Posted by George Fanucci, Internet - Technology - Business - Solutions (CoreFact.com) about 7 years ago

In what ever form this finally hits the market, little will be available to the thousands of families uprooted by the collapse of the housing market.  Unfortunately in spite of apparently good intentions not much good will come out of this I'm afraid. 

In the states like California and Arizona where home prices in some areas dropped 75% and hundreds of home were foreclosed upon, where is the help for those families.  $2,000 just won't make much of a difference to those who have lost so much.

Posted by David A. Weaver, 24 years helping folks finance their dreams. (Peoples Bank & Trust Co.) about 7 years ago

Bryan: There's a question for you - why isn't NAR all over this protecting the consumer? The homeowners! Don't we protect America's homeowners? Because the bankers are the stronger lobby. Wouldn't want the consumer friendly (not!) banking industry at odds with the realtors.

There are still many states that did NOT join this suit because they thought it was a sham. I applaud all those AG's that thought it just wasn't right.

Posted by Lyn Sims, Schaumburg IL Real Estate (RE/MAX Suburban) about 7 years ago

The people who did lose their houses "shafted (royally)" now have poor credit and won't be buying for a long time. People who bought investment properties who had to decide to lose them lessened their credit from shortselling or foreclosure.  This still sound like it is favoring the lucky ones and screwing the not-so-lucky folks.

Posted by Wayne Raulin about 7 years ago


There seems to be no end to this mess. California just agreed to settlement based upon the possibility of suing the banks in federal courts and not state courts for additional liability. We all know how many lawsuits will be filed and won, probably near none.

I try to stay positive but the void in leadership and integrity in many in power sure makes it hard to do so.



Posted by Curtis Van Carter, Your Napa Valley Broker Extraordinaire (Better Homes & Gardens Wine Country Group) about 7 years ago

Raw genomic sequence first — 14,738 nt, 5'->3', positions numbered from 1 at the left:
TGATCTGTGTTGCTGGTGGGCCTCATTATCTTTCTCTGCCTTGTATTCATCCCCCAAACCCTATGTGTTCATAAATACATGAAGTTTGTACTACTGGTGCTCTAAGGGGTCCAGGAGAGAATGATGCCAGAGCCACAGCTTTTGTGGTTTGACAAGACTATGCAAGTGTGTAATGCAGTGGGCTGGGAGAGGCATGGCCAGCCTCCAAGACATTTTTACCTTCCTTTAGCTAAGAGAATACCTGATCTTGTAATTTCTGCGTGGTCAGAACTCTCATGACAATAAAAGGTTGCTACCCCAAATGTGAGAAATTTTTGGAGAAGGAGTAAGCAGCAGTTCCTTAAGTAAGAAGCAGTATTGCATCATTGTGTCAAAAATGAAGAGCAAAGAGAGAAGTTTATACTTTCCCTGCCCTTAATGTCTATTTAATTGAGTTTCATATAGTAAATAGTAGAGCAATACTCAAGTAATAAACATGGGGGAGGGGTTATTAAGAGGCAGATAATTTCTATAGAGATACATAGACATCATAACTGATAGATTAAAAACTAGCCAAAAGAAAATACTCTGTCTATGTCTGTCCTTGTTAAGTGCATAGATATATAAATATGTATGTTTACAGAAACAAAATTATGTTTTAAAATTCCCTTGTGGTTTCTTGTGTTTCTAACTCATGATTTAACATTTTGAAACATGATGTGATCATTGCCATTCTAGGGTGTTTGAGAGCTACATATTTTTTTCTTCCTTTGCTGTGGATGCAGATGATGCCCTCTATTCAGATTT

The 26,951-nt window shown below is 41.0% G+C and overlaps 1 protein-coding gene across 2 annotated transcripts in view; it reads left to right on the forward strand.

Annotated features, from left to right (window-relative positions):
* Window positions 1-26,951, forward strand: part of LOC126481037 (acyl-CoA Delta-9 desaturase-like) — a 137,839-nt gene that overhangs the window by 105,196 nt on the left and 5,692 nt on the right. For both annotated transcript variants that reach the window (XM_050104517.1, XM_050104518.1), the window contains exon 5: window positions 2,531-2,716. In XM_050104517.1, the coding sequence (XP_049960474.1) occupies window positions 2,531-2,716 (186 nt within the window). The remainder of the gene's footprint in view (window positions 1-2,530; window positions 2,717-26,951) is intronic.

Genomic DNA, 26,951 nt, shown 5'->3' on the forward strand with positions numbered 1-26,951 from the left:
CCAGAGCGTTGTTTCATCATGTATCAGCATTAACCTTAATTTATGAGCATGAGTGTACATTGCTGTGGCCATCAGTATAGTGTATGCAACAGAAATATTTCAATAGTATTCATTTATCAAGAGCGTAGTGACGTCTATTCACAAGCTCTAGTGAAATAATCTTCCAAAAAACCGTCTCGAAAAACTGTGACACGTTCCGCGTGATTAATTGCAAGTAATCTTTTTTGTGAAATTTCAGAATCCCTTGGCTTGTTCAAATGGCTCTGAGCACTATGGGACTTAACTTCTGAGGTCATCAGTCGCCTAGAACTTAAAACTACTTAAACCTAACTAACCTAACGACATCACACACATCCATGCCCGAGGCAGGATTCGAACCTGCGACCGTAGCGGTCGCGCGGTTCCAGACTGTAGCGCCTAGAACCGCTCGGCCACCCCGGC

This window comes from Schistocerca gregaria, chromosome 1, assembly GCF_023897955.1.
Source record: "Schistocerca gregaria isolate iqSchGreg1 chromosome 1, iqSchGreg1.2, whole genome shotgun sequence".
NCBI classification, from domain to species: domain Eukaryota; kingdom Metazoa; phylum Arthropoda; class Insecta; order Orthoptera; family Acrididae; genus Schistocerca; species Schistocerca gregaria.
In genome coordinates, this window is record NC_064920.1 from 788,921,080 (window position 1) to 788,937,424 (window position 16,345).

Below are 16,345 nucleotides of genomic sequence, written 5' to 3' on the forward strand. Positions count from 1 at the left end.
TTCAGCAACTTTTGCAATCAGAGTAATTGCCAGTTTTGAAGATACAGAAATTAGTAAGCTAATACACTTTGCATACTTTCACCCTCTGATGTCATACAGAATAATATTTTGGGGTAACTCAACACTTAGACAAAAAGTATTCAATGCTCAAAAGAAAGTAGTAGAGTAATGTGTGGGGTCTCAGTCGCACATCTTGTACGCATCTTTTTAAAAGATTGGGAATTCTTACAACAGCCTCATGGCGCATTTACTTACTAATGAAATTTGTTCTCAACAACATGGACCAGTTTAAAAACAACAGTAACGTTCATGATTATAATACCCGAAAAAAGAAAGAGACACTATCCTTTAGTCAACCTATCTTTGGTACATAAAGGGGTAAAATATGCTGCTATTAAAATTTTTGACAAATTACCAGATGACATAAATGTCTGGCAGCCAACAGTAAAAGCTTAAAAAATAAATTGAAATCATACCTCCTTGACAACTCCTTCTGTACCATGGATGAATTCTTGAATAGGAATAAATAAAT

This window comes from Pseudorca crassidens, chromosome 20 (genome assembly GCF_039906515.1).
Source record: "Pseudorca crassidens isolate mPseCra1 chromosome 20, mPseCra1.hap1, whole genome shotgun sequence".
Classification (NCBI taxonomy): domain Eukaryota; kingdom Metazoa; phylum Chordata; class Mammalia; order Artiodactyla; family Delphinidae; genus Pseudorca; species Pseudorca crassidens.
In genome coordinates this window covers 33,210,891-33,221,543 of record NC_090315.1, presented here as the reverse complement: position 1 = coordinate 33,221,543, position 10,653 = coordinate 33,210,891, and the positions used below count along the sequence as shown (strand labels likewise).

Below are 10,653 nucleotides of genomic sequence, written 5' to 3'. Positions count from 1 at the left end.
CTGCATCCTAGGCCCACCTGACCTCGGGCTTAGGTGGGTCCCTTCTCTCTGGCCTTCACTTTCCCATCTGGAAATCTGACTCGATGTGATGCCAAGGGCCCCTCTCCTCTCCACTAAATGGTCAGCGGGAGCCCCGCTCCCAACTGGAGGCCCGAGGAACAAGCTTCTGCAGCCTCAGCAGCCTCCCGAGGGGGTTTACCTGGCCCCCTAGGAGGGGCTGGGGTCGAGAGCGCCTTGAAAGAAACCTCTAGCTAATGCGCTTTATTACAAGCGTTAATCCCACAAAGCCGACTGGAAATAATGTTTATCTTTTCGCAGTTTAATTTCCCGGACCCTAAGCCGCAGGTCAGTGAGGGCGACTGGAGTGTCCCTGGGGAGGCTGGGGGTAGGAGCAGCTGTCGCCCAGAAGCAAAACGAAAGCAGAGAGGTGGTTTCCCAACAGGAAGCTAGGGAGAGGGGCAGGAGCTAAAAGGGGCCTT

Really good analysis.  Thanks for posting.  Got to re-blog for my clients!

Posted by Sally English, Sally English Atlanta Real Estate Agent (The English Team) about 7 years ago

I might take some flak, but I dont think 'homeowners having their propertys stolen' is quite accurate-  the large majority of these people signed an agreement that said 'if I pay, I stay, if I dont, I wont'-  I dont think the banks screwing up the paperwork is really a reason for people who aren't paying their mortgage to avoid foreclosure.

Should the banks be punished for their shortcuts and disregard for the rules...absolutely.  But bottom line is everyone knows when they buy a home, if they dont pay, they'll lose the home. 

Posted by John Meussner, #MortgageMadeEasy Walnut Creek, CA 484-680-4852 (Mason-McDuffie Mortgage, Conventional Loans, Jumbo Loans, FHA, 203(k), USDA, VA,) about 7 years ago

Sounds like a great way for NAR to continue to stick their nose into things other than maintaining and promoting the professional image of their members. 

I would appreciate if you would document your statement that banks "literally stole property from hundreds of thousands of people."  Yes, I doubt that you can do that. 

Posted by Mike Carlier, More opinions than you want to hear about. about 7 years ago

You wrote: In case you hadn't heard, the banking industry and the Federal government settled the "robo-signing" fiasco

It wasn't the Federal Government, but the States' Attorney Generals that settled.  Anyway, yup the $1,500 - $2,000 is an insult and this is the price per person for fraud?!?  Slap on the wrist.  I don't know why people continue to bank with BofA, Chase, Citi, Ally, et al.  People feed the beasts.  I don't see how existing homeowners are winners (even sort of).  Most have lost a lot of equity.  

Didn't realize NAR has a dog in this fight.  NAR is a membership organization of Realtor(s) NOT mortgage brokers and/or bankers.  Since when did Realtor(s) "protect" the home owner when it comes to their loans??  And aside from mixing apples and oranges, loans and the aftermath of this mess is well outside my license.  This is a loan robo-signing fraudulent crime based on foreclosures . . . again I, and fellow NAR members had nothing to do with it and our licenses don't cover "protecting" home owners from what happened.   While we can, and should, voice our disdain, I don't get how NAR and NAR members are somehow slackers now for not doing more and protecting the consumers?

Posted by Carla Muss-Jacobs, RETIRED (RETIRED / State License is Inactive) about 7 years ago

Just one more attempt to do "something" to help the homeowners who were screwed. I see another fail here with this one.